During the summer, air conditioning is essential. I can’t tell you how many times I’ve needed to cool down during a hot summer night and was miserable because I didn’t have A/C.
If you do purchase an A/C unit, you need to be sure to clean it out every so often so nothing clogs it up and prevents it from working. If you wanna do this yourself, all you need to do is follow these 10 easy steps…
Turn Off The Power
Working with the AC unit on is extremely dangerous. Be sure to turn the unit off before you attempt to clean it out.
Remove Buildup + Debris
Use a screwdriver or wrench to remove the screws or other hardware attaching the fan cage or grill to the unit. Remove dust, and other debris from the interior of the condenser/compressor.
You can do this with either your hands or a wet/dry vacuum.
Clean The Condenser Coils
Straighten The Fins
Carefully straighten fins that are bent out of shape. If you don’t have a commercially available fin-straightening tool, just use a butter knife or similar thin tool.
You don’t want to damage the tubing embedded in the fins, so finesse the tool carefully. Bent fins restrict air flow, so this is an important step.
Clean Area Around Condenser Unit
Replace the fan’s grill and clean the area surrounding the unit to prevent future debris build up. Try to create about 2 feet of clear space in all directions surrounding the unit.
During the cold months when you don’t use the unit, try covering the top of the unit to prevent leaves, branches, and other debris from falling in. Just be careful not to completely cover the sides.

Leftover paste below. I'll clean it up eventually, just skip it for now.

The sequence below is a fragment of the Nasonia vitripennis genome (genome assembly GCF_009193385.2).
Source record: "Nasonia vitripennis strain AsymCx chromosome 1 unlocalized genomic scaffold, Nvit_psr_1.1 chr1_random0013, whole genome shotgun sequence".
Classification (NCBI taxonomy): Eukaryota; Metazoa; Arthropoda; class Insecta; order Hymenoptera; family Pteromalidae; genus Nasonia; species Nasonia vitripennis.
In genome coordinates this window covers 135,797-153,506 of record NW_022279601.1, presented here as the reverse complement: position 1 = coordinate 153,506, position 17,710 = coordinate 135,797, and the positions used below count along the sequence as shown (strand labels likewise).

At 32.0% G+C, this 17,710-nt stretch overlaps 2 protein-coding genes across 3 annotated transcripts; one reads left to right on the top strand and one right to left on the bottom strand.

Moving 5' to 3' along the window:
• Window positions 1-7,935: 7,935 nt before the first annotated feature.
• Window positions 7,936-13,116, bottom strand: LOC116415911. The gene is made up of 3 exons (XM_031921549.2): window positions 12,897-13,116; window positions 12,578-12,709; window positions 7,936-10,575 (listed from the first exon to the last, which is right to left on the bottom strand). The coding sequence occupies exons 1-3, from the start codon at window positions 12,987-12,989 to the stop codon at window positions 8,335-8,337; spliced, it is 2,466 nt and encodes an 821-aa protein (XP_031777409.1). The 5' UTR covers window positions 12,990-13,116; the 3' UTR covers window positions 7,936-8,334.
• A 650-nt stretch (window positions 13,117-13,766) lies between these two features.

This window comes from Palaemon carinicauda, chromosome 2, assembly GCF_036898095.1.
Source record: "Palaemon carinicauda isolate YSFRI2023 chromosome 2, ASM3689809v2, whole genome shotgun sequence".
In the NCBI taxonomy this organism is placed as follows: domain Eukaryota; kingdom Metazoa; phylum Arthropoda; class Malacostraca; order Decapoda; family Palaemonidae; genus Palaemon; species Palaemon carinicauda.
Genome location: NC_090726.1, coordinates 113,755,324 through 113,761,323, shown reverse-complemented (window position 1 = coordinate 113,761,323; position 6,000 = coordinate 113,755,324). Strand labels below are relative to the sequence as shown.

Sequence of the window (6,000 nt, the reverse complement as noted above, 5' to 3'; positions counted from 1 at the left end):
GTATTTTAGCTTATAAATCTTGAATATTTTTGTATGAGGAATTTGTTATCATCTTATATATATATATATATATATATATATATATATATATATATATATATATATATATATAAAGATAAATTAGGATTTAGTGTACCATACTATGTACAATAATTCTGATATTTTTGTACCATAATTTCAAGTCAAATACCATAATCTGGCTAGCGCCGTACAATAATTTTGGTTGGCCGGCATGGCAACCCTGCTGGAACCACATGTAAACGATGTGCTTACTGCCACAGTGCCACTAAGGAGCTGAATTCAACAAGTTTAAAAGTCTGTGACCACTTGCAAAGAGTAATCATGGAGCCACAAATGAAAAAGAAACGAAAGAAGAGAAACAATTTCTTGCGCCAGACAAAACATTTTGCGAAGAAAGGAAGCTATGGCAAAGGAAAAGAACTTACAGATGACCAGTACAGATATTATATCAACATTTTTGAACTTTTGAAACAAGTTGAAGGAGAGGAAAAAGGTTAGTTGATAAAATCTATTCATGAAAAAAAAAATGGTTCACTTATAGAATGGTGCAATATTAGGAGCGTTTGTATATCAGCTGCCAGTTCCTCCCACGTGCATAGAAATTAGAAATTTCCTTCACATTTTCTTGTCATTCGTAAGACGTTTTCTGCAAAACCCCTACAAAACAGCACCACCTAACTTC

Level The Unit
As the soil settles underneath the condenser unit, the pad under the unit sometimes tips. When the condenser unit is not level, the compressor is more likely to fail prematurely. Get a level to check the condenser unit’s positioning, then use weather proof, rot-resistant shims to correct for incline.
The one exception you should be aware of is for heat pump systems. Pads underneath heat pump systems might have a strategic tilt to allow for defrost run-off to flow away from the home’s foundation during the winter.
Clean Evaporator Coil
Unplug The Drain
Only follow this step if the bleach solution does not drain easily, indicating that your evaporator drain is clogged. Often, mold and algae build up, which blocks the drain.
Locate the drain line. It should be at the point where it leaves the evaporator coil enclosure. The drain is generally a 1-inch PVC pipe.
Follow the pipe to the end where it drains, and use a wet/dry vacuum to clear it.
Change The Filter
Changing the HVAC filter at least twice a year is essential, and even more if you live in a place that’s super dusty. Make sure it has the same airflow rating as the old filter.
Turn The Power Back On
Now your AC unit is all ready to use! Make sure it’s all put back together then turn on the power and you’ve got cool air ready whenever you need it.
Happy summer and be sure to stay cool!